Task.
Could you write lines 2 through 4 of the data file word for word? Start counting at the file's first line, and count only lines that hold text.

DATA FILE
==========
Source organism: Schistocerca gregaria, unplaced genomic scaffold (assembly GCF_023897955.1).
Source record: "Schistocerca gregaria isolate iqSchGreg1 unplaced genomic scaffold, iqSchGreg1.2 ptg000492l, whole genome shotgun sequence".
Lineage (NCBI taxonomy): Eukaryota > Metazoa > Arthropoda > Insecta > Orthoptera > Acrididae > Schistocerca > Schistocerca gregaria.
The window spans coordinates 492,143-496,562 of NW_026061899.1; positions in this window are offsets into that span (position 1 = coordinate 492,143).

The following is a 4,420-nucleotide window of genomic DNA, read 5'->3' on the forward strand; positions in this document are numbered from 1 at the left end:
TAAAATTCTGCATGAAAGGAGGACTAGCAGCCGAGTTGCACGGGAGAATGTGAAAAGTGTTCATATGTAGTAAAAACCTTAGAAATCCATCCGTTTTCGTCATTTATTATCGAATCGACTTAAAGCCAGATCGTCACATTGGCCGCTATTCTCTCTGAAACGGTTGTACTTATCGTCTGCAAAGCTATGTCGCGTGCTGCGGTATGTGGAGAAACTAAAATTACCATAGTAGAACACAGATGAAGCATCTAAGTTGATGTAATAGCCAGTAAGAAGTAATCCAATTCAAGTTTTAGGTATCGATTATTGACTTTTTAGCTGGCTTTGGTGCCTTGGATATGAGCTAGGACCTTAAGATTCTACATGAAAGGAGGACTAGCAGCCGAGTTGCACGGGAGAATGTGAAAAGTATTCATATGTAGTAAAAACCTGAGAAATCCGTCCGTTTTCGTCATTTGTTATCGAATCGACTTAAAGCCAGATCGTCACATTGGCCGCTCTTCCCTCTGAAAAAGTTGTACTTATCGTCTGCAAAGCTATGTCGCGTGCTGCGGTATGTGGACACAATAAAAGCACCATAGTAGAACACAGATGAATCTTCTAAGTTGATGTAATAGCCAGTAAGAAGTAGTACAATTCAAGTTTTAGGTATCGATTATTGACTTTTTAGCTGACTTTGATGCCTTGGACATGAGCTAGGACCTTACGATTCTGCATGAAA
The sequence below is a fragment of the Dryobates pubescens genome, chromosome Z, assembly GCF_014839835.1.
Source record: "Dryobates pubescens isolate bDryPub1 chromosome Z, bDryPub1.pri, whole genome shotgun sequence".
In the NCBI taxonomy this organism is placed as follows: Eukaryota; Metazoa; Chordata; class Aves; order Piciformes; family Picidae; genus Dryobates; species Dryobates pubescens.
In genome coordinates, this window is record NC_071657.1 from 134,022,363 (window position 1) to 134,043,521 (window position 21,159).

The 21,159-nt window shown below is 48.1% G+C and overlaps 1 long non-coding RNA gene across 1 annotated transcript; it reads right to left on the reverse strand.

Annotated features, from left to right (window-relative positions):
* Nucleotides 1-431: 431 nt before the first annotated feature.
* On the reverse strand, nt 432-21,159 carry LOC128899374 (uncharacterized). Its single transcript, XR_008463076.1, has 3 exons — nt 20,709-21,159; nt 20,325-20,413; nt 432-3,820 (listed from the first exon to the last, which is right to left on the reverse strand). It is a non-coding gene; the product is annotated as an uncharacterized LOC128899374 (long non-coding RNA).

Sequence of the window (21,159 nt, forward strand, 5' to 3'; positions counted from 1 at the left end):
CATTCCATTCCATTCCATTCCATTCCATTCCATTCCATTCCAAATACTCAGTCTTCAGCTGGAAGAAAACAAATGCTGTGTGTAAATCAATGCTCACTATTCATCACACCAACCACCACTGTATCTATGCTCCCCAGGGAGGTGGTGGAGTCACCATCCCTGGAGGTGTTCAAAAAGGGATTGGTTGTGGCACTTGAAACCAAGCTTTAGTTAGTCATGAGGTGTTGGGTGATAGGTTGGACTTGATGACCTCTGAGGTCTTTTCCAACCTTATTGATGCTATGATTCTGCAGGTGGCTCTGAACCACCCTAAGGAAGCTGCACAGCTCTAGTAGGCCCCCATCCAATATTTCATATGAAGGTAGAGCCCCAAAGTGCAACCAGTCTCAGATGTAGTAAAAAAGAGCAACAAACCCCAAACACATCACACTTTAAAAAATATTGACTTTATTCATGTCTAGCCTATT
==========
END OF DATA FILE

Source record: "Schistocerca gregaria isolate iqSchGreg1 unplaced genomic scaffold, iqSchGreg1.2 ptg000492l, whole genome shotgun sequence".
Lineage (NCBI taxonomy): Eukaryota > Metazoa > Arthropoda > Insecta > Orthoptera > Acrididae > Schistocerca > Schistocerca gregaria.
The window spans coordinates 492,143-496,562 of NW_026061899.1; positions in this window are offsets into that span (position 1 = coordinate 492,143).